Obesity in the U.S. has reached a new high. Currently a third of adults and 1 in 5 children are obese.
Kary Woodruff, a sport dietician at The Orthopedic Specialty Hospital said, “I’ve seen some projections that say by 2020 up to 70% of the population could be obese. That’s huge.”
So huge, the Centers for Disease Control says the country’s obese population is 50% greater than it was just in 1997.
“A lot of people believe that obesity is a disease of laziness or a disease of choice, but I think we have to keep in mind it’s multifaceted,” said Woodruff.
Genetics, lifestyle, socioeconomic status and the predominance of fast food all play a role. Woodruff believes many of those lifestyle factors could be shifted in a positive direction if health insurance companies paid doctors for the time consuming task of discussing obesity’s health risks with their patients.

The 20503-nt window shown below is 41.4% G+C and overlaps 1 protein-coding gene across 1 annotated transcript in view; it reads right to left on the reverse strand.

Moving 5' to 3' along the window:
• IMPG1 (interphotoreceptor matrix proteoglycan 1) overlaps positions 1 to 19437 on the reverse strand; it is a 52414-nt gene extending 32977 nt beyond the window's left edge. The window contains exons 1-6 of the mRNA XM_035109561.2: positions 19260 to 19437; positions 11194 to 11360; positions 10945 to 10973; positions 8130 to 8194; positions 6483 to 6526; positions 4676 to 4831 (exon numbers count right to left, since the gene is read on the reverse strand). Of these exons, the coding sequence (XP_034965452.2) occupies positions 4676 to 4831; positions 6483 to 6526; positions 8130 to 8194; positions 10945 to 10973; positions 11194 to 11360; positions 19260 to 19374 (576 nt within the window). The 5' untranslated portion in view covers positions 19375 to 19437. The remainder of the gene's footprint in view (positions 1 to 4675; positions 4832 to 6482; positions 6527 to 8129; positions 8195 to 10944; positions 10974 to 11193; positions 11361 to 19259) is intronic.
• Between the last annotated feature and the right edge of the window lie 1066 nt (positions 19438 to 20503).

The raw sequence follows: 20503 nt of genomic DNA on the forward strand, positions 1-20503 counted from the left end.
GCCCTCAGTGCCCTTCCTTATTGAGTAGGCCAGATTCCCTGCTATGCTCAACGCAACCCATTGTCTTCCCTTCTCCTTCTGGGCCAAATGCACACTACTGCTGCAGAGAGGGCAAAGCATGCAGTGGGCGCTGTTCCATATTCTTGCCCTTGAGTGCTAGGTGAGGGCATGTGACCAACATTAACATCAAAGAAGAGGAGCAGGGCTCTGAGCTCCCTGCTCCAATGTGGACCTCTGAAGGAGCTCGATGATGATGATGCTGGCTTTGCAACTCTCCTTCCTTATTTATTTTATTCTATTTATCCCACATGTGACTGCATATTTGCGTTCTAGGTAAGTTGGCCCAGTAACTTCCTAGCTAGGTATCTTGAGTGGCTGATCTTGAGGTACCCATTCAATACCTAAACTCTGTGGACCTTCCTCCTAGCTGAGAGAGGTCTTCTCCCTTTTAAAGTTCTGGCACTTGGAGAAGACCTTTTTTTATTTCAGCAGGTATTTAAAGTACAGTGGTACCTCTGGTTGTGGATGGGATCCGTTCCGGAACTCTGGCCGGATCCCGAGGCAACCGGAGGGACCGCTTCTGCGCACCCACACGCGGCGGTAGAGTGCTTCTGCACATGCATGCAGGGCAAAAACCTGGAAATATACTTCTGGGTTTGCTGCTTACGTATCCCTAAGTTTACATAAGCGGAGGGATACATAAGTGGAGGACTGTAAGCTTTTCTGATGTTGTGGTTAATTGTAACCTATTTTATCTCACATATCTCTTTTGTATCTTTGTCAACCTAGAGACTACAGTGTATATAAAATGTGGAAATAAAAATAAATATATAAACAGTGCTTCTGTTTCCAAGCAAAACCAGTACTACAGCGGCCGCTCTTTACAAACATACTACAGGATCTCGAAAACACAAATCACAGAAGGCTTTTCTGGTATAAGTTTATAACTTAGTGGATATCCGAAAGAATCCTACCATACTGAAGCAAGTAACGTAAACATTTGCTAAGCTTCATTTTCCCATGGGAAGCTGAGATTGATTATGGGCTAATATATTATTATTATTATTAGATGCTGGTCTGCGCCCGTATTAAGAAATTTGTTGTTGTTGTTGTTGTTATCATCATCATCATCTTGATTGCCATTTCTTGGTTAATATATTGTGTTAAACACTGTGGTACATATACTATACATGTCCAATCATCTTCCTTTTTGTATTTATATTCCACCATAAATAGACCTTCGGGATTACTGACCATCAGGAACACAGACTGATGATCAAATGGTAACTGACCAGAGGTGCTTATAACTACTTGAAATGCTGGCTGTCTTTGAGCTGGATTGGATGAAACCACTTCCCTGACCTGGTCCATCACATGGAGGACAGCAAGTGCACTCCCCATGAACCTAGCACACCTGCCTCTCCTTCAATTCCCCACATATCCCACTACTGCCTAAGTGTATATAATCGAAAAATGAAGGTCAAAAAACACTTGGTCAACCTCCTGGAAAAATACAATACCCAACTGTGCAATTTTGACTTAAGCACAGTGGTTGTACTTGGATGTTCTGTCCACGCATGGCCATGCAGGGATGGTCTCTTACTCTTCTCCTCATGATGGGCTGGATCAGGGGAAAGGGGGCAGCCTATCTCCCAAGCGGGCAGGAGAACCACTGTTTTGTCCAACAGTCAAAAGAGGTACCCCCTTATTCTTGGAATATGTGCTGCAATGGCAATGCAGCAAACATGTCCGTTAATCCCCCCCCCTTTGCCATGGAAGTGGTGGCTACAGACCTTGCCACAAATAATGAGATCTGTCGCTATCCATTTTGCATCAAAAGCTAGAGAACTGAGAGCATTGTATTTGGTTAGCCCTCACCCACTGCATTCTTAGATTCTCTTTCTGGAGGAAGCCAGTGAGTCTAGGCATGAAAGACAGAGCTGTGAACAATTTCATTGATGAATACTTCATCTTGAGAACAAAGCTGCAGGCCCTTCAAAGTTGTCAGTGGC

“With this new classification of obesity being a medical diagnosis it could increase the prevalence of insurance companies paying for services for overweight and obesity,” said Woodruff.
In the short term Woodruff expects increased costs, but says in the long run it will pay off; saving lives and saving dollars. People we spoke with on the street agree.
Andrew MacArthur said, “Changing the classification of obesity to a disease makes it easier for health care providers and professionals to bill or to bundle services and care that they provide.”
“I think it would reduce health care costs dramatically,” said Lee Archer. “because obesity leads to a lot of problems like diabetes, heart disease and the list goes on.”